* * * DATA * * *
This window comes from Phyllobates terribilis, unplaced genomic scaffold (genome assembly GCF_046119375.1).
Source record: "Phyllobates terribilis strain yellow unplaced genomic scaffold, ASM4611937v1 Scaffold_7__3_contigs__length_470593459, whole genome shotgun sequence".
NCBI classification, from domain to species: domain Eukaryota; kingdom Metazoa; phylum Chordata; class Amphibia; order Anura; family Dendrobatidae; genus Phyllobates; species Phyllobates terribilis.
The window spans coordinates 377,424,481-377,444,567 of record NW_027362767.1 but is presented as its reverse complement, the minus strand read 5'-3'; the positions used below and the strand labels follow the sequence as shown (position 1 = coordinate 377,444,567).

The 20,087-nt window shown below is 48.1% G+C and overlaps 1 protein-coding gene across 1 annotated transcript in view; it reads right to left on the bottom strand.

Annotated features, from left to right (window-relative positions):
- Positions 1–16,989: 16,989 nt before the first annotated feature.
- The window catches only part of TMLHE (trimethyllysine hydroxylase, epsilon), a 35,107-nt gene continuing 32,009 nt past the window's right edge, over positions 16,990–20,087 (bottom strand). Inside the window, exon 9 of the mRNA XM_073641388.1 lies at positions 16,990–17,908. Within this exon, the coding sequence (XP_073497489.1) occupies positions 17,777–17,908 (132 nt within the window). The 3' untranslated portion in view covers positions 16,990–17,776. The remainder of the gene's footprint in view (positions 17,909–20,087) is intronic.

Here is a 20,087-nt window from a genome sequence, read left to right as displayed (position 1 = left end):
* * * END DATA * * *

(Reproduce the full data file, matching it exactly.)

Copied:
This window comes from Phyllobates terribilis, unplaced genomic scaffold (genome assembly GCF_046119375.1).
Source record: "Phyllobates terribilis strain yellow unplaced genomic scaffold, ASM4611937v1 Scaffold_7__3_contigs__length_470593459, whole genome shotgun sequence".
NCBI classification, from domain to species: domain Eukaryota; kingdom Metazoa; phylum Chordata; class Amphibia; order Anura; family Dendrobatidae; genus Phyllobates; species Phyllobates terribilis.
The window spans coordinates 377,424,481-377,444,567 of record NW_027362767.1 but is presented as its reverse complement, the minus strand read 5'-3'; the positions used below and the strand labels follow the sequence as shown (position 1 = coordinate 377,444,567).

The 20,087-nt window shown below is 48.1% G+C and overlaps 1 protein-coding gene across 1 annotated transcript in view; it reads right to left on the bottom strand.

Annotated features, from left to right (window-relative positions):
- Positions 1–16,989: 16,989 nt before the first annotated feature.
- The window catches only part of TMLHE (trimethyllysine hydroxylase, epsilon), a 35,107-nt gene continuing 32,009 nt past the window's right edge, over positions 16,990–20,087 (bottom strand). Inside the window, exon 9 of the mRNA XM_073641388.1 lies at positions 16,990–17,908. Within this exon, the coding sequence (XP_073497489.1) occupies positions 17,777–17,908 (132 nt within the window). The 3' untranslated portion in view covers positions 16,990–17,776. The remainder of the gene's footprint in view (positions 17,909–20,087) is intronic.

Here is a 20,087-nt window from a genome sequence, read left to right as displayed (position 1 = left end):